Mountain Landscape Picture

  • What is it?

    The ACUB program supports the Army's mission to fight and win the nation's wars. Winning wars requires a trained and ready force. Trained and ready Soldiers require land for maneuver exercises, live-fire training, equipment and Soldier skill testing, and other operations. Training restrictions, costly workarounds, and compromised training realism can result from incompatible development surrounding the installation (external encroachment) and from threatened and endangered species on the installation (internal encroachment). Title 10, Section 2684a of the United States Code authorizes the Department of Defense to form agreements with non-federal governments or private organizations to limit encroachments and other constraints on military training, testing, and operations by establishing buffers around installations. The Army implements this authority through the ACUB program, which is managed overall at Army Headquarters level by the office of the Assistant Chief of Staff for Installation Management (OACSIM). Active Army cooperative agreements are managed by USAEC (a subcommand of Headquarters Installation Management Command [IMCOM]), and Army National Guard Directorate ACUB cooperative agreements are managed by the Army National Guard Environmental Programs Division.

    The ACUB program allows installations to work with partners to encumber off-post land to protect habitat and buffer training without acquiring any new land for Army ownership. Through ACUB, the Army reaches out to partners to identify mutual objectives of land conservation and to prevent development of critical open areas. The Army can contribute funds to the partner’s purchase of easements or properties from willing landowners. These partnerships preserve high-value habitat and limit incompatible development in the vicinity of military installations. Establishing buffer areas around Army installations limits the effects of encroachment and maximizes land inside the installation that can be used to support the installation's mission.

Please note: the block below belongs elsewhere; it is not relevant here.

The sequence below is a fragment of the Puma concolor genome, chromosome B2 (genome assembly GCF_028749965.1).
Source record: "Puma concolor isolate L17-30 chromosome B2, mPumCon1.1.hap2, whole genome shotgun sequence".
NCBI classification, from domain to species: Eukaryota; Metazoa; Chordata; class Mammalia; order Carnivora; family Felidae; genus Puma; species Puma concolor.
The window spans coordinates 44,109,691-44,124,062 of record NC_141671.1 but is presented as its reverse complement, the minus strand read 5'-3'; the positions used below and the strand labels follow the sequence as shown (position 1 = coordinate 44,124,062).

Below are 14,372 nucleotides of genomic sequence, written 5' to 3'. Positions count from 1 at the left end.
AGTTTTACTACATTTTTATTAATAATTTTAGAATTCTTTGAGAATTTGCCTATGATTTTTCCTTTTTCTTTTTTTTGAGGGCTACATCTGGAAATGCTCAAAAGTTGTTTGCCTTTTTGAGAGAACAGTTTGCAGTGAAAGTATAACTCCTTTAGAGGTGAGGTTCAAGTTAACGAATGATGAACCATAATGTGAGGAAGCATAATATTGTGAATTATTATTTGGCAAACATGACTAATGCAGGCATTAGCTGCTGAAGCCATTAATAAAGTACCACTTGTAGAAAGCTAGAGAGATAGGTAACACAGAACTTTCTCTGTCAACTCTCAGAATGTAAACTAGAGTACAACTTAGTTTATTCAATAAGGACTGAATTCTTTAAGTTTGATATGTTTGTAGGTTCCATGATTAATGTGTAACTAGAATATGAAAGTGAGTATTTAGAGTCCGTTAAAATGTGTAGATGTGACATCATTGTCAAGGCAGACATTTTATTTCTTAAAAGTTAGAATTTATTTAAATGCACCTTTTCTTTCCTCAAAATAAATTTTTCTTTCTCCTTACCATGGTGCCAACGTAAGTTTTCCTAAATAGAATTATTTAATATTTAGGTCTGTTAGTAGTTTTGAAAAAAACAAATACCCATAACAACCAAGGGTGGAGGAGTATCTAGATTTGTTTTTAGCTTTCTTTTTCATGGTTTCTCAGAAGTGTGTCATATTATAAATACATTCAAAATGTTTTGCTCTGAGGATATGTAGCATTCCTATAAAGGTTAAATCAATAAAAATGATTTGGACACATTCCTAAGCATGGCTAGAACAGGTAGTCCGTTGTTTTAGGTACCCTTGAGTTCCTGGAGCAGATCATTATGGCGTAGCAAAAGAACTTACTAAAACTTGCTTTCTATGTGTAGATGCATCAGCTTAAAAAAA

• What has the Army done?

    More than $258 million has been contributed to the ACUB program (as of Sept. 31, 2012) through the Army's partnerships with local and national conservation groups, state and county governments, and other federal agencies. Combined with over $275 million in executed funds from Army/DoD, the ACUB program is permanently preserving over 207,000 acres of buffer lands around Army installations — helping to "sustain the mission, secure the future."

  • What does the Army have planned?

    The Army plans to continue supporting installations with established ACUB programs. In addition, there are plans to initiate new ACUBs at additional installations that have identified a need for preventing encroachment. Click here to view the ACUB proposal process for establishing new ACUB programs.

  • Why is this important?

    The United States originally established military installations in rural areas far from population centers. As the Nation's population has grown, urban sprawl now abuts many installations. Noise, dust, and smoke from weapons, vehicles, and aircraft prompt citizen complaints about military training. Commanders frequently are required to choose between being good neighbors and meeting training and testing requirements. Noise concerns, the presence of cultural and historic resources, and the distribution of endangered species can result in training restrictions affecting military readiness. This is referred to as encroachment.

    Through ACUB the Army realizes greater training flexibility and reduced encroachment; the partner gets financial support for land conservation, including endangered species and habitat protection, and other conservation uses; and private landowners realize financial incentives and tax benefits while preserving land legacy and heritage for future generations.

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